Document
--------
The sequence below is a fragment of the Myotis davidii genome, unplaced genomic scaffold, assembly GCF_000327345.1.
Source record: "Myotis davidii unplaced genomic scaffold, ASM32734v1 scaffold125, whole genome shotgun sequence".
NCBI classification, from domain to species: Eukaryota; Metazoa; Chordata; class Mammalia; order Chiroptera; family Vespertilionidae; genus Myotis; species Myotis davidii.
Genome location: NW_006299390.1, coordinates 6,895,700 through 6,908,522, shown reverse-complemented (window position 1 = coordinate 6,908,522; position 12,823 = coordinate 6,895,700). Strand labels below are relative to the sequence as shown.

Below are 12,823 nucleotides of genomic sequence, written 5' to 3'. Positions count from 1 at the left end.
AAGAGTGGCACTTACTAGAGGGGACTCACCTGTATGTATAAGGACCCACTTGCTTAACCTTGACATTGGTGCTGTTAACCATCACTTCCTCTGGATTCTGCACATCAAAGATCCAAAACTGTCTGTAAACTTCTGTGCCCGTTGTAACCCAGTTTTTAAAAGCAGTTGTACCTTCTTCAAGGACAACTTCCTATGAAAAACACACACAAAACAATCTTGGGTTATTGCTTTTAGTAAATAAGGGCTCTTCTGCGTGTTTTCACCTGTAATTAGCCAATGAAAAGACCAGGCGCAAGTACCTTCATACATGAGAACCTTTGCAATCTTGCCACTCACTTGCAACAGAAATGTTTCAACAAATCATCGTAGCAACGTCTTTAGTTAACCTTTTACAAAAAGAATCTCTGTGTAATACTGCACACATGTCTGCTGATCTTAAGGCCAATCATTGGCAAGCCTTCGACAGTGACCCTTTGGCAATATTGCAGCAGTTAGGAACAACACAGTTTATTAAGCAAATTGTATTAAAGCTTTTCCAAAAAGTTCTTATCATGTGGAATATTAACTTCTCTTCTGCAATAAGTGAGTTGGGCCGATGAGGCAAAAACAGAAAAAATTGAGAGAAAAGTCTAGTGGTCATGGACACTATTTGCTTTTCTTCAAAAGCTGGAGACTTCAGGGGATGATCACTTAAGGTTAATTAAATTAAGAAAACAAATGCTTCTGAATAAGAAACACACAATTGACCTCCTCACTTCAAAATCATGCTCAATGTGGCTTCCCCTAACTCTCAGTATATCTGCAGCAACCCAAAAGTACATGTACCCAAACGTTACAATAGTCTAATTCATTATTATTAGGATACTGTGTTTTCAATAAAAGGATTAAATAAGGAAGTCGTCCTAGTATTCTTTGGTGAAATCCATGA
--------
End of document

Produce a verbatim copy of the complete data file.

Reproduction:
The sequence below is a fragment of the Myotis davidii genome, unplaced genomic scaffold, assembly GCF_000327345.1.
Source record: "Myotis davidii unplaced genomic scaffold, ASM32734v1 scaffold125, whole genome shotgun sequence".
NCBI classification, from domain to species: Eukaryota; Metazoa; Chordata; class Mammalia; order Chiroptera; family Vespertilionidae; genus Myotis; species Myotis davidii.
Genome location: NW_006299390.1, coordinates 6,895,700 through 6,908,522, shown reverse-complemented (window position 1 = coordinate 6,908,522; position 12,823 = coordinate 6,895,700). Strand labels below are relative to the sequence as shown.

Below are 12,823 nucleotides of genomic sequence, written 5' to 3'. Positions count from 1 at the left end.
AAGAGTGGCACTTACTAGAGGGGACTCACCTGTATGTATAAGGACCCACTTGCTTAACCTTGACATTGGTGCTGTTAACCATCACTTCCTCTGGATTCTGCACATCAAAGATCCAAAACTGTCTGTAAACTTCTGTGCCCGTTGTAACCCAGTTTTTAAAAGCAGTTGTACCTTCTTCAAGGACAACTTCCTATGAAAAACACACACAAAACAATCTTGGGTTATTGCTTTTAGTAAATAAGGGCTCTTCTGCGTGTTTTCACCTGTAATTAGCCAATGAAAAGACCAGGCGCAAGTACCTTCATACATGAGAACCTTTGCAATCTTGCCACTCACTTGCAACAGAAATGTTTCAACAAATCATCGTAGCAACGTCTTTAGTTAACCTTTTACAAAAAGAATCTCTGTGTAATACTGCACACATGTCTGCTGATCTTAAGGCCAATCATTGGCAAGCCTTCGACAGTGACCCTTTGGCAATATTGCAGCAGTTAGGAACAACACAGTTTATTAAGCAAATTGTATTAAAGCTTTTCCAAAAAGTTCTTATCATGTGGAATATTAACTTCTCTTCTGCAATAAGTGAGTTGGGCCGATGAGGCAAAAACAGAAAAAATTGAGAGAAAAGTCTAGTGGTCATGGACACTATTTGCTTTTCTTCAAAAGCTGGAGACTTCAGGGGATGATCACTTAAGGTTAATTAAATTAAGAAAACAAATGCTTCTGAATAAGAAACACACAATTGACCTCCTCACTTCAAAATCATGCTCAATGTGGCTTCCCCTAACTCTCAGTATATCTGCAGCAACCCAAAAGTACATGTACCCAAACGTTACAATAGTCTAATTCATTATTATTAGGATACTGTGTTTTCAATAAAAGGATTAAATAAGGAAGTCGTCCTAGTATTCTTTGGTGAAATCCATGA